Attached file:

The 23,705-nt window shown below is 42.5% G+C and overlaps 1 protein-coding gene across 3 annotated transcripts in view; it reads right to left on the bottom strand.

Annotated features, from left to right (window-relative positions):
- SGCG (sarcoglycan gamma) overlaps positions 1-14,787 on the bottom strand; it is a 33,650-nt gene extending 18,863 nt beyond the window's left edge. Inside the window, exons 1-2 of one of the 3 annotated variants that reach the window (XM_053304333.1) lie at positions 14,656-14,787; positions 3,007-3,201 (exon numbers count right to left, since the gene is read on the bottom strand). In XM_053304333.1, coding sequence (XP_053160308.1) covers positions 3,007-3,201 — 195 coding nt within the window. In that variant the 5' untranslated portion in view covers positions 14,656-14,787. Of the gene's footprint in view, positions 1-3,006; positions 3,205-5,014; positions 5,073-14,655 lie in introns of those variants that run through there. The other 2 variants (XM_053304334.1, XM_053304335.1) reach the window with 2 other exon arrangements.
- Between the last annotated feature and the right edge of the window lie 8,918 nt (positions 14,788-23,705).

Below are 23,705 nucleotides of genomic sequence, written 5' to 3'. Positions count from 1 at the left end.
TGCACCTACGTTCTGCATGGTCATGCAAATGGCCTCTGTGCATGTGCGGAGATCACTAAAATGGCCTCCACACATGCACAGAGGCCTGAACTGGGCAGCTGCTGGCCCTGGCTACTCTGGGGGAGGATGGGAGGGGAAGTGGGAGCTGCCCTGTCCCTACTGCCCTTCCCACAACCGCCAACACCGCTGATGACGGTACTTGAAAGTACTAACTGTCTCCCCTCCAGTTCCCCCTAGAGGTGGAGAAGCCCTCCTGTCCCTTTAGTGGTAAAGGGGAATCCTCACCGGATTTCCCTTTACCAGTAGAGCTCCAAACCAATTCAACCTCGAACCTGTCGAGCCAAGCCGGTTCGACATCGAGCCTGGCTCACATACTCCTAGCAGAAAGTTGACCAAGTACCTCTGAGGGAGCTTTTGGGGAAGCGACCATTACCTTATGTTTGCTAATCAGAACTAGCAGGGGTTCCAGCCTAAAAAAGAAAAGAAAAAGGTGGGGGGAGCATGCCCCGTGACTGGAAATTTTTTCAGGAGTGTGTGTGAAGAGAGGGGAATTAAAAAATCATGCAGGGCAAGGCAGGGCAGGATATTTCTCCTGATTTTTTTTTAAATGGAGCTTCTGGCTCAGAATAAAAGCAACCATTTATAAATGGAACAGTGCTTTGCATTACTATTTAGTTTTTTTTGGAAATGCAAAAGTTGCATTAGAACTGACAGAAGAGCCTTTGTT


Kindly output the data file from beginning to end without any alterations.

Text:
The 23,705-nt window shown below is 42.5% G+C and overlaps 1 protein-coding gene across 3 annotated transcripts in view; it reads right to left on the bottom strand.

Annotated features, from left to right (window-relative positions):
- SGCG (sarcoglycan gamma) overlaps positions 1-14,787 on the bottom strand; it is a 33,650-nt gene extending 18,863 nt beyond the window's left edge. Inside the window, exons 1-2 of one of the 3 annotated variants that reach the window (XM_053304333.1) lie at positions 14,656-14,787; positions 3,007-3,201 (exon numbers count right to left, since the gene is read on the bottom strand). In XM_053304333.1, coding sequence (XP_053160308.1) covers positions 3,007-3,201 — 195 coding nt within the window. In that variant the 5' untranslated portion in view covers positions 14,656-14,787. Of the gene's footprint in view, positions 1-3,006; positions 3,205-5,014; positions 5,073-14,655 lie in introns of those variants that run through there. The other 2 variants (XM_053304334.1, XM_053304335.1) reach the window with 2 other exon arrangements.
- Between the last annotated feature and the right edge of the window lie 8,918 nt (positions 14,788-23,705).

Below are 23,705 nucleotides of genomic sequence, written 5' to 3'. Positions count from 1 at the left end.
TGCACCTACGTTCTGCATGGTCATGCAAATGGCCTCTGTGCATGTGCGGAGATCACTAAAATGGCCTCCACACATGCACAGAGGCCTGAACTGGGCAGCTGCTGGCCCTGGCTACTCTGGGGGAGGATGGGAGGGGAAGTGGGAGCTGCCCTGTCCCTACTGCCCTTCCCACAACCGCCAACACCGCTGATGACGGTACTTGAAAGTACTAACTGTCTCCCCTCCAGTTCCCCCTAGAGGTGGAGAAGCCCTCCTGTCCCTTTAGTGGTAAAGGGGAATCCTCACCGGATTTCCCTTTACCAGTAGAGCTCCAAACCAATTCAACCTCGAACCTGTCGAGCCAAGCCGGTTCGACATCGAGCCTGGCTCACATACTCCTAGCAGAAAGTTGACCAAGTACCTCTGAGGGAGCTTTTGGGGAAGCGACCATTACCTTATGTTTGCTAATCAGAACTAGCAGGGGTTCCAGCCTAAAAAAGAAAAGAAAAAGGTGGGGGGAGCATGCCCCGTGACTGGAAATTTTTTCAGGAGTGTGTGTGAAGAGAGGGGAATTAAAAAATCATGCAGGGCAAGGCAGGGCAGGATATTTCTCCTGATTTTTTTTTAAATGGAGCTTCTGGCTCAGAATAAAAGCAACCATTTATAAATGGAACAGTGCTTTGCATTACTATTTAGTTTTTTTTGGAAATGCAAAAGTTGCATTAGAACTGACAGAAGAGCCTTTGTT